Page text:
RSNA2022 Empowering Patients and Partners in Care
Daily Bulletin

Using Fully Automated Body Composition Analysis to Predict COVID-19 Severity

Tuesday, Nov. 29, 2022

By Nick Klenske

As of March 2022, there have been nearly 450 million SARS-CoV-2 infections and over 6 million COVID-19 related deaths. Whether an infection escalates into the need for mechanical ventilation or results in death is highly dependent on a number of parameters and conditions.



“Several recent studies identified clinical parameters associated with a higher vulnerability to severe clinical outcome,” said René Hosch, MSc, a research assistant at Essen University Hospital in Germany, who co-authored a Scientific Reports article on the topic. “These studies use general characteristics, including Body Mass Index, to better predict the clinical course severity of individual SARS-CoV-2 patients.” 

According to Hosch, who spoke during a Monday session, one reason Body Mass Index (BMI) is the characteristic of choice for predicting disease severity is that the information is readily accessible.

“Although convenient, BMI is a very shallow approximation of body composition, as its interpretability can be negatively affected by physical anomalies or unusual body proportions,” he said. 

A Shift Towards Body Tissue Composition

To address this shortcoming, researchers, including Hosch, are now using more detailed features that describe a patient’s body composition.

“Body tissue composition is an example of a biomarker with high diagnostic and prognostic value, not only in cardiovascular, oncological and orthopedic disease, but also in rehabilitation medicine and drug dosage,” Hosch explained.

The problem is that obtaining those biomarkers requires one to conduct a Body Composition Analysis (BCA), which is a manual and thus time-consuming process. As a result, many BCA methods have been semi-automated or use only reference regions, such as the L3 lumbar vertebra, for assessment.

But, as Hosch explained, a 2D reference image at the L3 level is only a rough estimation of the tissue composition, which may differ throughout the volume.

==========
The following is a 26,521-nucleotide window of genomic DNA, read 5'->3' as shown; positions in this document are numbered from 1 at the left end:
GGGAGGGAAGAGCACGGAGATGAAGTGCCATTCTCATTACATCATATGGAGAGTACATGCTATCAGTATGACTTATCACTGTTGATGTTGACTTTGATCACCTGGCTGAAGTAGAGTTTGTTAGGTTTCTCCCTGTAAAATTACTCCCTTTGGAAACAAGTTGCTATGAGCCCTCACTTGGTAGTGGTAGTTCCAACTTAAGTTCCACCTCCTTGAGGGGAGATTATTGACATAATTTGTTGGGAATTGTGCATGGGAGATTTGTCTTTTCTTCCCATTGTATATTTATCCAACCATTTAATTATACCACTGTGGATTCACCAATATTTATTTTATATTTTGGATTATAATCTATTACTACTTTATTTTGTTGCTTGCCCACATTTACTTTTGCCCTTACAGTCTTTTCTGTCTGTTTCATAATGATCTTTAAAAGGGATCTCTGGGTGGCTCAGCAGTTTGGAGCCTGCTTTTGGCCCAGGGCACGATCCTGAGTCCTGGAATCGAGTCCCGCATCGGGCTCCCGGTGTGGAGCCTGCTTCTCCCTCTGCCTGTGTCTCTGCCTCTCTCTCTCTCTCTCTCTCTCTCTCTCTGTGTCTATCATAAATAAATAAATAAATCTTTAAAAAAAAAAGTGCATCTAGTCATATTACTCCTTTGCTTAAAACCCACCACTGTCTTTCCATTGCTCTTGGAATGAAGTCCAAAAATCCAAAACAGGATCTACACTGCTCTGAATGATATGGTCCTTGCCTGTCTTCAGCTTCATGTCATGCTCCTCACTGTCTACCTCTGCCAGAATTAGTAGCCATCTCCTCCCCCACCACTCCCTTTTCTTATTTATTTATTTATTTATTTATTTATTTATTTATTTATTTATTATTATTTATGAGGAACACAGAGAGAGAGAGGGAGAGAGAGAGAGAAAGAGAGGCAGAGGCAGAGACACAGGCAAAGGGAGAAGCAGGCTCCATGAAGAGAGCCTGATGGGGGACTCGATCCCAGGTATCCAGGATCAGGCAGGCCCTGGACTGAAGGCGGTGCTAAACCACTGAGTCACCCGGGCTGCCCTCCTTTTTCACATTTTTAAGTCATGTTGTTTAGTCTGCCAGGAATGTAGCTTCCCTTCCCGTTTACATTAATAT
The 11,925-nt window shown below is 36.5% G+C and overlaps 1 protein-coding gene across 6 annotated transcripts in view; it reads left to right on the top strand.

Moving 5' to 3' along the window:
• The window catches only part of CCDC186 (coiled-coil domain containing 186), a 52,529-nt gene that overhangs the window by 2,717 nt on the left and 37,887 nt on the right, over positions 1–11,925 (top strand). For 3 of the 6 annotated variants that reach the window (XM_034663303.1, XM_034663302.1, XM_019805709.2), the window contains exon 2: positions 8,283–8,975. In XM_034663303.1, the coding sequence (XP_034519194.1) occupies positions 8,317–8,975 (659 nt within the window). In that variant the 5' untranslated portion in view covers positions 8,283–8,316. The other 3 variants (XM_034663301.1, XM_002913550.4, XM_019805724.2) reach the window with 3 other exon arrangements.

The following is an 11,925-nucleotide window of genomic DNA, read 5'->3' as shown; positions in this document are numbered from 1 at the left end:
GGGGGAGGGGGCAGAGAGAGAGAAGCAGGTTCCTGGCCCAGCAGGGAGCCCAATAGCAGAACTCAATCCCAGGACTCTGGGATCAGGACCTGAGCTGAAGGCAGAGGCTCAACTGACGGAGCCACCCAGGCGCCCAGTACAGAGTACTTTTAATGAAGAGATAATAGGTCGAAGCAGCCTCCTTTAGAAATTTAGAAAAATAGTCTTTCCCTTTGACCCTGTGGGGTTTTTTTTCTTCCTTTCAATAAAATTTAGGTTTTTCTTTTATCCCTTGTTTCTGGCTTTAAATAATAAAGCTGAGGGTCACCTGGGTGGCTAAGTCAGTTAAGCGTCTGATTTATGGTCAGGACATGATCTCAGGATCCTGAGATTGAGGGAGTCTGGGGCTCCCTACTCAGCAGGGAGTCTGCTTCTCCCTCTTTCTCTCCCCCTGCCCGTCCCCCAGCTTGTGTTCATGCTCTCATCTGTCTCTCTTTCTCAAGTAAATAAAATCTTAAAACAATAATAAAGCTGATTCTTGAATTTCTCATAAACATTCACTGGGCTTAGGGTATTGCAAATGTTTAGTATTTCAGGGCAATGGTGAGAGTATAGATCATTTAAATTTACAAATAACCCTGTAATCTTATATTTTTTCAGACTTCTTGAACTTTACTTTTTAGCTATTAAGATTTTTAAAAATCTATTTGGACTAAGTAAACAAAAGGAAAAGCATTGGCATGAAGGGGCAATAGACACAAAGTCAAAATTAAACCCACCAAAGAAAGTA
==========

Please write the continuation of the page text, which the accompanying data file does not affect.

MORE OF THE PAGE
“Furthermore, the L3 region is typically not captured on a regular chest CT, rendering this method unsuitable for assessing patients with SARS-CoV-2 pneumonia in clinical routine,” he added.

Automation to the Rescue

Frustrated by these limitations, Hosch and the team at Essen University Hospital turned to deep learning. Specifically, they used a fully automatic 3D semantic segmentation convolutional neural network (CNN) that the research group previously developed for an earlier project.

“This allowed us to precisely quantify relevant body tissues like bone, muscle and multiple adipose tissues and combine them as potential predictive biomarkers to determine the clinical outcome of SARS-CoV-2 patients,” Hosch said.

The segmentation network was used for the extraction of multiple BCA features for 918 newly admitted patients, each of whom received a chest CT scan shortly after admission. Researchers used this data to investigate the statistical significance of the relationship between various biomarkers and two endpoints, namely severity and mortality. What they found was that CT-based body composition analysis biomarkers can be used to assess the risk for mortality and disease severity in patients admitted with COVID-19.

“These findings demonstrate that CT-based BCA biomarkers contain considerable information that is highly relevant to COVID-19 patients,” Hosch explained. “For example, patients with higher cardiac markers and lower sarcopenia markers are at higher risk of severe illness or death.”

Improving Risk Stratification

Hosch says the findings also show that, when it comes to assessing the risk of mortality and disease severity for COVID-19 patients, detailed BCA features are more relevant than, and thus should replace, the more commonly used Body Mass Index.   

“BCA markers based on raw BCA parameters extracted automatically from CT scans have the potential to improve risk stratification in patients with acute SARS-Cov-2 infection,” Hosch concluded. “With the support of our robust and fully automatable methodology, these parameters should be considered when developing new risk scores.”

Access the presentation, “Biomarkers Extracted by Fully Automated Body Composition Analysis From Chest CT Correlate with SARS-CoV-2 Outcome Severity,” (M7-SSCH09-3) on demand at